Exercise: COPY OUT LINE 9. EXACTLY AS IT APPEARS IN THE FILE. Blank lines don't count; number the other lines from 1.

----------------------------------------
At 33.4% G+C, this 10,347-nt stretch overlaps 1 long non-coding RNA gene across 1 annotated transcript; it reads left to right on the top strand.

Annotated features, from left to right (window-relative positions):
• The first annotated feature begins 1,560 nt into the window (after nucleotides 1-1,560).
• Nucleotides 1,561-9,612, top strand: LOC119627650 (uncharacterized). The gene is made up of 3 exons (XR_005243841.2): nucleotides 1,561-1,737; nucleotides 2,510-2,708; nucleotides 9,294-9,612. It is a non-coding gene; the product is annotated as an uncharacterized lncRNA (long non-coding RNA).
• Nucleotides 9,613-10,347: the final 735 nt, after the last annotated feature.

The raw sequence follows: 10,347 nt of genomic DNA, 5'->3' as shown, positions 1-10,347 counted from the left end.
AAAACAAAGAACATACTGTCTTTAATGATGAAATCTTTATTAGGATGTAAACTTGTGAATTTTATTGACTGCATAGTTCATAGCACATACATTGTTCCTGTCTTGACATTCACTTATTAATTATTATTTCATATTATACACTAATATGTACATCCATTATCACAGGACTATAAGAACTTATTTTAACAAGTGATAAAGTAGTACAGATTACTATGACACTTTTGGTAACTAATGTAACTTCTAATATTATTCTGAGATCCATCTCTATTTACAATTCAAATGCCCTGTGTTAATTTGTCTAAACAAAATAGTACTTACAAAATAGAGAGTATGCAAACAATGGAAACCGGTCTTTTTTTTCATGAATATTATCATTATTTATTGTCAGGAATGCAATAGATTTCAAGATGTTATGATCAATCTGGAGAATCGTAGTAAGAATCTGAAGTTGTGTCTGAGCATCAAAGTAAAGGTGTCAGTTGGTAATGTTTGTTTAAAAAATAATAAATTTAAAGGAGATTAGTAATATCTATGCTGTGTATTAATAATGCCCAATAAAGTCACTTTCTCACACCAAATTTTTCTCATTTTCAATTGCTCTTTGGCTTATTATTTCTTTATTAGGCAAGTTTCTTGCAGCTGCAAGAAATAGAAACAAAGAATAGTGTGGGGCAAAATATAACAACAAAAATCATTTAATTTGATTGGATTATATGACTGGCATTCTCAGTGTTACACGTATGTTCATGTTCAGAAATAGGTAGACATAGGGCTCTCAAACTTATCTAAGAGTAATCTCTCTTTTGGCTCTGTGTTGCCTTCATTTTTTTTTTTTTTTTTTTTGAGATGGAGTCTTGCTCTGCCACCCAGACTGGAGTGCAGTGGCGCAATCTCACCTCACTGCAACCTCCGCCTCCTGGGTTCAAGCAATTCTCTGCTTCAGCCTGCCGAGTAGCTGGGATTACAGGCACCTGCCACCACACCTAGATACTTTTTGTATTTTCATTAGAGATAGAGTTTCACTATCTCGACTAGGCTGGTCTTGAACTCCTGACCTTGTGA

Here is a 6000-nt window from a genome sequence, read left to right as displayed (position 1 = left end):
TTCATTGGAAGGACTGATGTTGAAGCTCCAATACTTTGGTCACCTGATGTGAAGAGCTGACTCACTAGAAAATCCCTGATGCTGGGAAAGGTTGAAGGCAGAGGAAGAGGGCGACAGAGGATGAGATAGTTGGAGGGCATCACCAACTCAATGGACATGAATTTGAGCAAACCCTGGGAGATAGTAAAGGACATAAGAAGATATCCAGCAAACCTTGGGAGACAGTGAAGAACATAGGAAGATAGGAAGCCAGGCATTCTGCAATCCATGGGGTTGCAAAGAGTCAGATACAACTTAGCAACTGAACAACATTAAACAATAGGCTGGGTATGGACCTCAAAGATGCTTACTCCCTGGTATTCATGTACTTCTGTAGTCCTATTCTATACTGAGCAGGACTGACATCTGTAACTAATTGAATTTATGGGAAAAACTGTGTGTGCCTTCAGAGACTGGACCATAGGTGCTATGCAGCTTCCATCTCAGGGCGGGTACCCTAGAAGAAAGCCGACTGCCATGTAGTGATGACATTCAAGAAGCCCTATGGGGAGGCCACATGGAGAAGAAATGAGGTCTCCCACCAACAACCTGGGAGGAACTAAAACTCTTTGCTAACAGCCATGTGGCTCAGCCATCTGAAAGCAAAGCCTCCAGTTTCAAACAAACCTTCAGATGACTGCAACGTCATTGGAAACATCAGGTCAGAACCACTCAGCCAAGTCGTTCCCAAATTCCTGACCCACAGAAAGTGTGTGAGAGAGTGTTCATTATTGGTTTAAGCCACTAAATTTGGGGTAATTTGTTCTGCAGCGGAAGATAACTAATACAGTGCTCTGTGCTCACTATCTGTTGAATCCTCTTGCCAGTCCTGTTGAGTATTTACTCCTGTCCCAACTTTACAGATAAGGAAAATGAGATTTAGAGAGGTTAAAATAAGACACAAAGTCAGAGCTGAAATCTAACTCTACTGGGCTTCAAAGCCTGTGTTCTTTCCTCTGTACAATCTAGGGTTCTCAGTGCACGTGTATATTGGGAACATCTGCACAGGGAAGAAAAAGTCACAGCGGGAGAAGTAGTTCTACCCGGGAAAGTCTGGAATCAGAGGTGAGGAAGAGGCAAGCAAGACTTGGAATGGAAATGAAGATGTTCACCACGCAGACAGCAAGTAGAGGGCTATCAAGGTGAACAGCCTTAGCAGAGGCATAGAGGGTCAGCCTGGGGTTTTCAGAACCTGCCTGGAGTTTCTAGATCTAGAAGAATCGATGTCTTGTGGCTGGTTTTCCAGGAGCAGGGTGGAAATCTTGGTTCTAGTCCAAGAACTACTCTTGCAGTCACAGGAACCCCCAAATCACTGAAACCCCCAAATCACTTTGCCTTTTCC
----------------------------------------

TTCATTGGAAGGACTGATGTTGAAGCTCCAATACTTTGGTCACCTGATGTGAAGAGCTGACTCACTAGAAAATCCCTGATGCTGGGAAAGGTTGAAGGCAGAGGAAGAGGGCGACAGAGGATGAGATAGTTGGAGGGCATCACCAACTCAATGGACATGAATTTGAGCAAACCCTGGGAGATAGTAAAGGACATAAGAAGATATCCAGCAAACCTTGGGAGACAGTGAAGAACATAGGAAGATAGGAAGCCAGGCATTCTGCAATCCATGGGGTTGCAAAGAGTCAGATACAACTTAGCAACTGAACAACATTAAACAATAGGCTGGGTATGGACCTCAAAGATGCTTACTCCCTGGTATTCATGTACTTCTGTAGTCCTATTCTATACTGAGCAGGACTGACATCTGTAACTAATTGAATTTATGGGAAAAACTGTGTGTGCCTTCAGAGACTGGACCATAGGTGCTATGCAGCTTCCATCTCAGGGCGGGTACCCTAGAAGAAAGCCGACTGCCATGTAGTGATGACATTCAAGAAGCCCTATGGGGAGGCCACATGGAGAAGAAATGAGGTCTCCCACCAACAACCTGGGAGGAACTAAAACTCTTTGCTAACAGCCATGTGGCTCAGCCATCTGAAAGCAAAGCCTCCAGTTTCAAACAAACCTTCAGATGACTGCAACGTCATTGGAAACATCAGGTCAGAACCACTCAGCCAAGTCGTTCCCAAATTCCTGACCCACAGAAAGTGTGTGAGAGAGTGTTCATTATTGGTTTAAGCCACTAAATTTGGGGTAATTTGTTCTGCAGCGGAAGATAACTAATACAGTGCTCTGTGCTCACTATCTGTTGAATCCTCTTGCCAGTCCTGTTGAGTATTTACTCCTGTCCCAACTTTACAGATAAGGAAAATGAGATTTAGAGAGGTTAAAATAAGACACAAAGTCAGAGCTGAAATCTAACTCTACTGGGCTTCAAAGCCTGTGTTCTTTCCTCTGTACAATCTAGGGTTCTCAGTGCACGTGTATATTGGGAACATCTGCACAGGGAAGAAAAAGTCACAGCGGGAGAAGTAGTTCTACCCGGGAAAGTCTGGAATCAGAGGTGAGGAAGAGGCAAGCAAGACTTGGAATGGAAATGAAGATGTTCACCACGCAGACAGCAAGTAGAGGGCTATCAAGGTGAACAGCCTTAGCAGAGGCATAGAGGGTCAGCCTGGGGTTTTCAGAACCTGCCTGGAGTTTCTAGATCTAGAAGAATCGATGTCTTGTGGCTGGTTTTCCAGGAGCAGGGTGGAAATCTTGGTTCTAGTCCAAGAACTACTCTTGCAGTCACAGGAACCCCCAAATCACTGAAACCCCCAAATCACTTTGCCTTTTCC